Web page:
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In My Father’s House

A documentary that depicts the challenges of mending fatherless families

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Ricki Stern and Anne Sundberg’s documentary opens with statistics about how many African-American kids grow up in fatherless homes, and suggests a correlation with later troubles in life. What unfolds next is an engaging, warts-and-all account of one fatherless boy, who later in life undertakes to understand the issue from the inside out. 

Chicago-based rapper and award-wining songwriter Che “Rhymefest” Smith grew up without a dad and, before finding success with music, led a troubled life. Now a father himself and settled down (he recently bought the house his father grew up in), Smith seeks out his father, Brian, whom he hasn’t seen in 20 years; he is hoping for answers and, perhaps, closure. Brian is indeed nearby: an alcoholic living on the street, but an amiable fellow eager to reconnect with his son.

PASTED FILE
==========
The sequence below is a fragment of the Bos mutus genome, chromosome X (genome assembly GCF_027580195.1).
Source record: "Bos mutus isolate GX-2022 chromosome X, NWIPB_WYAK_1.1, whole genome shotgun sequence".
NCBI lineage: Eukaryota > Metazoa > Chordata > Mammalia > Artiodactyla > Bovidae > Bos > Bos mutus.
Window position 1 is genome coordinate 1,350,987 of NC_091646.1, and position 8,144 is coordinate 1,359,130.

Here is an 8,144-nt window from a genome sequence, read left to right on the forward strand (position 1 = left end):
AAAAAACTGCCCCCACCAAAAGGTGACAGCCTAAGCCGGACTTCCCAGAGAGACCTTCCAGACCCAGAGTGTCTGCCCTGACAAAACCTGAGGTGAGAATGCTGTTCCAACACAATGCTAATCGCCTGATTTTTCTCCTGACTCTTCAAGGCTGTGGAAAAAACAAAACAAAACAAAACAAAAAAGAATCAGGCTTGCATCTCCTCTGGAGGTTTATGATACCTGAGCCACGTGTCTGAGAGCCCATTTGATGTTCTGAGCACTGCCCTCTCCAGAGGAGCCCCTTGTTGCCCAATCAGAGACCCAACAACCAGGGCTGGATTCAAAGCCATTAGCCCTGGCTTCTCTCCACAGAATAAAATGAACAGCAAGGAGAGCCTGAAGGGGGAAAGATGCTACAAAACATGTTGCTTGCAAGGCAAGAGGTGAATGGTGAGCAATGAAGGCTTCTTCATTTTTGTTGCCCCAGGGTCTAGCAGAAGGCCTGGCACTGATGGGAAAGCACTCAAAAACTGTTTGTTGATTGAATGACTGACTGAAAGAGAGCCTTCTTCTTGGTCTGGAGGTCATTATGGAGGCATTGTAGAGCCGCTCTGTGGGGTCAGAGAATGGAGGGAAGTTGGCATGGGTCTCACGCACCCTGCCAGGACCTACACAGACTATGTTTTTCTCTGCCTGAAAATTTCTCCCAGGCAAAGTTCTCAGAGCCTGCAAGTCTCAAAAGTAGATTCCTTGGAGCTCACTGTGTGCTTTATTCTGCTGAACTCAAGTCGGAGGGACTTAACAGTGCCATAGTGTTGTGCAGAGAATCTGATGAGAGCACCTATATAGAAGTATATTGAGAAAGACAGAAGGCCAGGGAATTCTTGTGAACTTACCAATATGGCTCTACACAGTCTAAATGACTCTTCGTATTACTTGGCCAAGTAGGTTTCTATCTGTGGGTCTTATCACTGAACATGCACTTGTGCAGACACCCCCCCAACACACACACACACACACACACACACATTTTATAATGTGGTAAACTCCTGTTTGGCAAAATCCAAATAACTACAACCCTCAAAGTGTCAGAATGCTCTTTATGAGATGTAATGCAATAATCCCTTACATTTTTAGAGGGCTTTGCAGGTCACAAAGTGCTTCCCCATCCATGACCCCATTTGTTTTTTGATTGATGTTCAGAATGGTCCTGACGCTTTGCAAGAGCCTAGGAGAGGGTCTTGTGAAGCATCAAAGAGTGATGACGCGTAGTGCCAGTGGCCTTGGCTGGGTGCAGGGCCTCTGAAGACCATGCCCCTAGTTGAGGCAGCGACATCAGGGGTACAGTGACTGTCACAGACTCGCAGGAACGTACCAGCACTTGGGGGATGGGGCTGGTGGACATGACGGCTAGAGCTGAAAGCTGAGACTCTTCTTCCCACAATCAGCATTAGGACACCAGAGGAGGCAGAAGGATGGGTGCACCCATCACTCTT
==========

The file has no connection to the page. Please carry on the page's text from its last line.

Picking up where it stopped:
What follows is the messy process of trying to reconcile decades of family dysfunction, the toll of addiction and an assortment of poor decisions, as each man struggles to define (or redefine) the roles of father and son. There are victories and failures, and both Smiths deserve kudos for letting viewers into the challenging process. Family is paramount, but making it work and breaking destructive cycles isn’t nearly as easy as those feel-good TV movies suggest it can be.


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